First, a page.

28 Facts About Arthur Fiedler


Arthur Fiedler was an American conductor known for his association with both the Boston Symphony and Boston Pops orchestras.


Arthur Fiedler was born in Boston, Massachusetts, the son of Johanna and Emanuel Arthur Fiedler.


Arthur Fiedler's father was a violinist who played in the Boston Symphony Orchestra, and his mother was a pianist.


Arthur Fiedler grew up in Boston, and attended Boston Latin School until his father retired in the early 1900s, and they moved to Vienna, Austria, in 1910.


The family soon moved again, to Berlin, where from 1911 to 1915 young Arthur Fiedler studied violin at the Royal Academy of Music under Willy Hess.


In 1924, Arthur Fiedler formed the Boston Sinfonietta, a chamber music orchestra composed of Boston Symphony members, and started a series of free outdoor concerts.


Arthur Fiedler was appointed the eighteenth conductor of the Boston Pops Orchestra in 1930.


Arthur Fiedler's recordings began in July 1935 at Boston's Symphony Hall with RCA Victor, including a world premiere recording of Jacob Gade's "Jalousie", which eventually sold more than a million copies, and the first complete recording of Rhapsody in Blue by George Gershwin.


Arthur Fiedler recorded the same music in 1954 in stereo and began making regular stereo recordings in 1956.


Besides recording light classics, Arthur Fiedler recorded music from Broadway shows and Hollywood film scores, as well as arrangements of popular music, especially the Beatles.


Arthur Fiedler made but a single recording with the Boston Symphony Orchestra: Dvorak's New World Symphony.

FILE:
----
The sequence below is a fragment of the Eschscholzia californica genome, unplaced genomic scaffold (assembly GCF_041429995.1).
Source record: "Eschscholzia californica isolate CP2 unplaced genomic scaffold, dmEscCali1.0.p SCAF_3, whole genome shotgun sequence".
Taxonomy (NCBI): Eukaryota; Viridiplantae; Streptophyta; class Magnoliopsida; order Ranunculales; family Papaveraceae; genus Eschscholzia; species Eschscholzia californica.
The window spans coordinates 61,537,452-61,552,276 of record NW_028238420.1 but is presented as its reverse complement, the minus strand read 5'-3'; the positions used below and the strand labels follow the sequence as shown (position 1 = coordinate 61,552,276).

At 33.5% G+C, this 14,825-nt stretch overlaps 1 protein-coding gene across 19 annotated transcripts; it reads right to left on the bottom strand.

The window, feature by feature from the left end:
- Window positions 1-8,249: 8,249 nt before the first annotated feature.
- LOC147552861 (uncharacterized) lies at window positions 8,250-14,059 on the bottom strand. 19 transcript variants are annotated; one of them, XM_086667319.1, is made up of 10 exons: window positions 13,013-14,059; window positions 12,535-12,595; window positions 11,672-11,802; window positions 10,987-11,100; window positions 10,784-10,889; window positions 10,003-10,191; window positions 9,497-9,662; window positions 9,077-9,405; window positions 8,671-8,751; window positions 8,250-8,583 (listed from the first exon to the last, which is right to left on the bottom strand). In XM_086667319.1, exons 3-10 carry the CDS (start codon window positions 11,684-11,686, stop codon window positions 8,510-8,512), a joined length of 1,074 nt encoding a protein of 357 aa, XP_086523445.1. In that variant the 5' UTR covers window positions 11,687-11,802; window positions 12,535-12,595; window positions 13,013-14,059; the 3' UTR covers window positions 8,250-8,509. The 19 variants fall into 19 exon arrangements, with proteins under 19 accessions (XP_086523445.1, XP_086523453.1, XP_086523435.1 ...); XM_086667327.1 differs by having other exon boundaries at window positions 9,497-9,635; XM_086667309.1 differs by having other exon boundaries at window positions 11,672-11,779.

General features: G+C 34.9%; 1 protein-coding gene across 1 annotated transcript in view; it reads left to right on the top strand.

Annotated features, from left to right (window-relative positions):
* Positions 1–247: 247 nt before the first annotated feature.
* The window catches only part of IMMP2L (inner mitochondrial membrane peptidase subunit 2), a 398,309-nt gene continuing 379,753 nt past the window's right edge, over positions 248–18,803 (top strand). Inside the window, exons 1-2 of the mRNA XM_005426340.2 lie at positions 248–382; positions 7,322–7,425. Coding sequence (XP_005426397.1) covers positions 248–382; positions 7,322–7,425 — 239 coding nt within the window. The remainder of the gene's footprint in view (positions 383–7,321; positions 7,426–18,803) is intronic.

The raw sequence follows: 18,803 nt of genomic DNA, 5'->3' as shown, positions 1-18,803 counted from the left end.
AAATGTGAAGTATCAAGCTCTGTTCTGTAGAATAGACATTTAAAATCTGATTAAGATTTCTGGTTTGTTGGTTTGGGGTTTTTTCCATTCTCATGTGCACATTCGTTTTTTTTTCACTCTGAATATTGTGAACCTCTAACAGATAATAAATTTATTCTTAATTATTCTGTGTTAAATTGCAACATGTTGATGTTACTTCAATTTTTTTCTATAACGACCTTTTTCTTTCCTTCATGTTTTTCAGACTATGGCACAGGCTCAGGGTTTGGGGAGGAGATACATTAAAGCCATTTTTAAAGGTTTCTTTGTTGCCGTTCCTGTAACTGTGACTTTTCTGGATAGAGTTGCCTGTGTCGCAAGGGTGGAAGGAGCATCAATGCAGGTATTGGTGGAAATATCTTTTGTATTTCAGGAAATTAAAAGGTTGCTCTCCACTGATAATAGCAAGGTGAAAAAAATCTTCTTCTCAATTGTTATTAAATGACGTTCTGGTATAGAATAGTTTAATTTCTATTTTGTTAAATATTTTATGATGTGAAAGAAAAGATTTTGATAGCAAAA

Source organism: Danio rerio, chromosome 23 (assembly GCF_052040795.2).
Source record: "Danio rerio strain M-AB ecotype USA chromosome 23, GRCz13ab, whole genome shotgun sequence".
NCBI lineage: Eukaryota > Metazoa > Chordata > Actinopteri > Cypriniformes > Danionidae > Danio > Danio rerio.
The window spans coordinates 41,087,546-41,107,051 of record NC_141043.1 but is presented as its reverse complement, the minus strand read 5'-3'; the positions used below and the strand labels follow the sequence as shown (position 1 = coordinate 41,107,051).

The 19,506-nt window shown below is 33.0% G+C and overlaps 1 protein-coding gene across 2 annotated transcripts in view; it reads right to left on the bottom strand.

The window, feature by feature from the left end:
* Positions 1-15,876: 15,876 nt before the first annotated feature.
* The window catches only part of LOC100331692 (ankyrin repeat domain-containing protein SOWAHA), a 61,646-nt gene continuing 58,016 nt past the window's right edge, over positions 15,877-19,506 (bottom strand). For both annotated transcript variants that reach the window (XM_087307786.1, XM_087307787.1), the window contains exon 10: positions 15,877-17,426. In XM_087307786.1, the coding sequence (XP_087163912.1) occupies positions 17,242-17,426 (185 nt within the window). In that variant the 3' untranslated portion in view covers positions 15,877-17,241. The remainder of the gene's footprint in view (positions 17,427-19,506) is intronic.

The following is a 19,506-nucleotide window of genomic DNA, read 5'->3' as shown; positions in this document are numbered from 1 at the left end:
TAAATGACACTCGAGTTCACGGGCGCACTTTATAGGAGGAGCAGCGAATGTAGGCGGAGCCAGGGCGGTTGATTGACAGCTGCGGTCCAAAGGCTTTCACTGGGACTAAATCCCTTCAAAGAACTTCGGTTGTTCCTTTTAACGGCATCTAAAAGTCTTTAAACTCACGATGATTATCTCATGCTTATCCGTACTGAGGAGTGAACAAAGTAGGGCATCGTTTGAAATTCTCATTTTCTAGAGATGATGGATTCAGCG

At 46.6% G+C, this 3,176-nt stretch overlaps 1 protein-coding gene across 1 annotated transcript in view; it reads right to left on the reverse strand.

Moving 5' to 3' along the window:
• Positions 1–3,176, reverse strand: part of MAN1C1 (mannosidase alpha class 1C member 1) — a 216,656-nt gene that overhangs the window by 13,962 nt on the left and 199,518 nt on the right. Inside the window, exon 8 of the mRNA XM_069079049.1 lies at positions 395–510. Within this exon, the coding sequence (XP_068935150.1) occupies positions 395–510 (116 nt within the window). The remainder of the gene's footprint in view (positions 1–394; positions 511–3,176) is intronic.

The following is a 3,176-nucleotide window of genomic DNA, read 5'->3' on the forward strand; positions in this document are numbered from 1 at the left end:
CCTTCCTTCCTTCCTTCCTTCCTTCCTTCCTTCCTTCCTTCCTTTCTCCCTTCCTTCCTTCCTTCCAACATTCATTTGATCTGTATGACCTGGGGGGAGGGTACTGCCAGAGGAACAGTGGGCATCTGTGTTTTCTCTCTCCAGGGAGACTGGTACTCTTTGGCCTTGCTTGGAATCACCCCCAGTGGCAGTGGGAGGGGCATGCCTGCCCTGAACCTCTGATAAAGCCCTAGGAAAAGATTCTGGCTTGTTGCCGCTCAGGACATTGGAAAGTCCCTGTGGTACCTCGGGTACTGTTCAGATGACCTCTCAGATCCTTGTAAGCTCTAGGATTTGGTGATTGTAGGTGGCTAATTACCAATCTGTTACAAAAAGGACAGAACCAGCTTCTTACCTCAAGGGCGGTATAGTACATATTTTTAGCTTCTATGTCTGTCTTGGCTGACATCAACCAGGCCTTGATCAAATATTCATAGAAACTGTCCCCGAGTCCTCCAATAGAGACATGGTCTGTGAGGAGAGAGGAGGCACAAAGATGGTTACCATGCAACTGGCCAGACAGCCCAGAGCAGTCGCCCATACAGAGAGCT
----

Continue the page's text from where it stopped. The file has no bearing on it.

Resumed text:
Arthur Fiedler was associated with the San Francisco Pops Orchestra for 26 summers, and conducted many other orchestras throughout the world.


Arthur Fiedler was a featured conductor on several of NBC's The Standard Hour programs in 1950 and 1951, conducting the San Francisco Symphony in the War Memorial Opera House; the performances were preserved on transcription discs and later released on audio cassette.


In very rare visiting performances, Arthur Fiedler accepted the invitation to conduct Don Caneva's John Hersey High School Bands after reviewing their latest recordings.


Arthur Fiedler conducted Leroy Anderson's "Serenata" with the high school band.


Arthur Fiedler was fascinated by the work of firefighters and would travel in his own vehicle to large fires in and around Boston at any time of the day or night to watch the firefighters at work.


Arthur Fiedler was even made an "Honorary Captain" in the Boston Fire Department.


Arthur Fiedler conducted at the nationally televised opening ceremonies of Walt Disney World in 1971.


Arthur Fiedler appeared on numerous telecasts on Evening at Pops, carried on PBS stations nationwide.


In 1972, Arthur Fiedler was awarded an Honorary Doctorate of Music from Berklee College of Music.


Arthur Fiedler is best remembered by contemporary audiences for his conducting of the Boston Pops at the outdoor Hatch Memorial Shell on the July 4,1976, celebration of the US Bicentennial.


The rendition of the 1812 Overture led by a jacketless and demonstrative Arthur Fiedler, capped by a huge fireworks finale over the Charles River was the climax of all day long network television coverage.


The video of the aged but obviously delighted Arthur Fiedler puffing out his cheeks to the beat of the music and mugging for his musicians was one of the most talked about images of the country's celebration.


On January 10,1977, Arthur Fiedler was presented with the Presidential Medal of Freedom by President Gerald Ford.


In 1942, Arthur Fiedler married Ellen Bottomley, and they had three children: Johanna, Deborah, and Peter.


In December 1978, Arthur Fiedler underwent brain surgery at Tufts Medical Center after suffering congestive heart failure.


Arthur Fiedler recovered two weeks after celebrating his 84th birthday.


Arthur Fiedler made a valedictory appearance on May 5,1979, with James Galway as a flute soloist.